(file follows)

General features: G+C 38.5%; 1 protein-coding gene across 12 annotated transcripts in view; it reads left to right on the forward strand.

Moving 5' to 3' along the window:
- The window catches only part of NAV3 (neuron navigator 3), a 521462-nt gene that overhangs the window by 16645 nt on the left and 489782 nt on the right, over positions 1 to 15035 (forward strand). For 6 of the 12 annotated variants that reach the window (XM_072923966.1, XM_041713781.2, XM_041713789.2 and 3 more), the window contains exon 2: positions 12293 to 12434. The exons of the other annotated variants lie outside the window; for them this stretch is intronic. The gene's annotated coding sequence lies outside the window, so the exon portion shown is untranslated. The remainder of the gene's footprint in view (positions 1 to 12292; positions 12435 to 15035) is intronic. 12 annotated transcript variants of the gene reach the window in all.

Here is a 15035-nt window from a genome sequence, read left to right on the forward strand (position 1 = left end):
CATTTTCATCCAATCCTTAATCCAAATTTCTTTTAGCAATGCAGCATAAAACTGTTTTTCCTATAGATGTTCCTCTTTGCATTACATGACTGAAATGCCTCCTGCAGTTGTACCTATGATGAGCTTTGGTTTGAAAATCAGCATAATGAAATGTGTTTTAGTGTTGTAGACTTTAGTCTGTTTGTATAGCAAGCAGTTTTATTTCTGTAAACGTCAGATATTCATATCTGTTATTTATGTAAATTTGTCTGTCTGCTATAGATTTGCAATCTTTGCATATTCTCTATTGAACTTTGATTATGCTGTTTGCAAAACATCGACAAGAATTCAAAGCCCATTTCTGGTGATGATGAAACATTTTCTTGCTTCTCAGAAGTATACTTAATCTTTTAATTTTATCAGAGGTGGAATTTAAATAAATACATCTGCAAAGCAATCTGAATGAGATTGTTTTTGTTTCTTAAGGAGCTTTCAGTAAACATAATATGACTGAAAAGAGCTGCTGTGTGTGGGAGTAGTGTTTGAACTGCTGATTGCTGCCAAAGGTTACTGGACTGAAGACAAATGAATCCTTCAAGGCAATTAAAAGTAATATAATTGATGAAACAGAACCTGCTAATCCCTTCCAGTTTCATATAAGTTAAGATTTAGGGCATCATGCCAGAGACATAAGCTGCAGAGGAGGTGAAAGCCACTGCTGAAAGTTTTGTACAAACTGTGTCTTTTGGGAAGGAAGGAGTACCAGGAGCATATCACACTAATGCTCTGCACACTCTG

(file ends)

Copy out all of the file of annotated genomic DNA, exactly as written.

General features: G+C 38.5%; 1 protein-coding gene across 12 annotated transcripts in view; it reads left to right on the forward strand.

Moving 5' to 3' along the window:
- The window catches only part of NAV3 (neuron navigator 3), a 521462-nt gene that overhangs the window by 16645 nt on the left and 489782 nt on the right, over positions 1 to 15035 (forward strand). For 6 of the 12 annotated variants that reach the window (XM_072923966.1, XM_041713781.2, XM_041713789.2 and 3 more), the window contains exon 2: positions 12293 to 12434. The exons of the other annotated variants lie outside the window; for them this stretch is intronic. The gene's annotated coding sequence lies outside the window, so the exon portion shown is untranslated. The remainder of the gene's footprint in view (positions 1 to 12292; positions 12435 to 15035) is intronic. 12 annotated transcript variants of the gene reach the window in all.

Here is a 15035-nt window from a genome sequence, read left to right on the forward strand (position 1 = left end):
CATTTTCATCCAATCCTTAATCCAAATTTCTTTTAGCAATGCAGCATAAAACTGTTTTTCCTATAGATGTTCCTCTTTGCATTACATGACTGAAATGCCTCCTGCAGTTGTACCTATGATGAGCTTTGGTTTGAAAATCAGCATAATGAAATGTGTTTTAGTGTTGTAGACTTTAGTCTGTTTGTATAGCAAGCAGTTTTATTTCTGTAAACGTCAGATATTCATATCTGTTATTTATGTAAATTTGTCTGTCTGCTATAGATTTGCAATCTTTGCATATTCTCTATTGAACTTTGATTATGCTGTTTGCAAAACATCGACAAGAATTCAAAGCCCATTTCTGGTGATGATGAAACATTTTCTTGCTTCTCAGAAGTATACTTAATCTTTTAATTTTATCAGAGGTGGAATTTAAATAAATACATCTGCAAAGCAATCTGAATGAGATTGTTTTTGTTTCTTAAGGAGCTTTCAGTAAACATAATATGACTGAAAAGAGCTGCTGTGTGTGGGAGTAGTGTTTGAACTGCTGATTGCTGCCAAAGGTTACTGGACTGAAGACAAATGAATCCTTCAAGGCAATTAAAAGTAATATAATTGATGAAACAGAACCTGCTAATCCCTTCCAGTTTCATATAAGTTAAGATTTAGGGCATCATGCCAGAGACATAAGCTGCAGAGGAGGTGAAAGCCACTGCTGAAAGTTTTGTACAAACTGTGTCTTTTGGGAAGGAAGGAGTACCAGGAGCATATCACACTAATGCTCTGCACACTCTG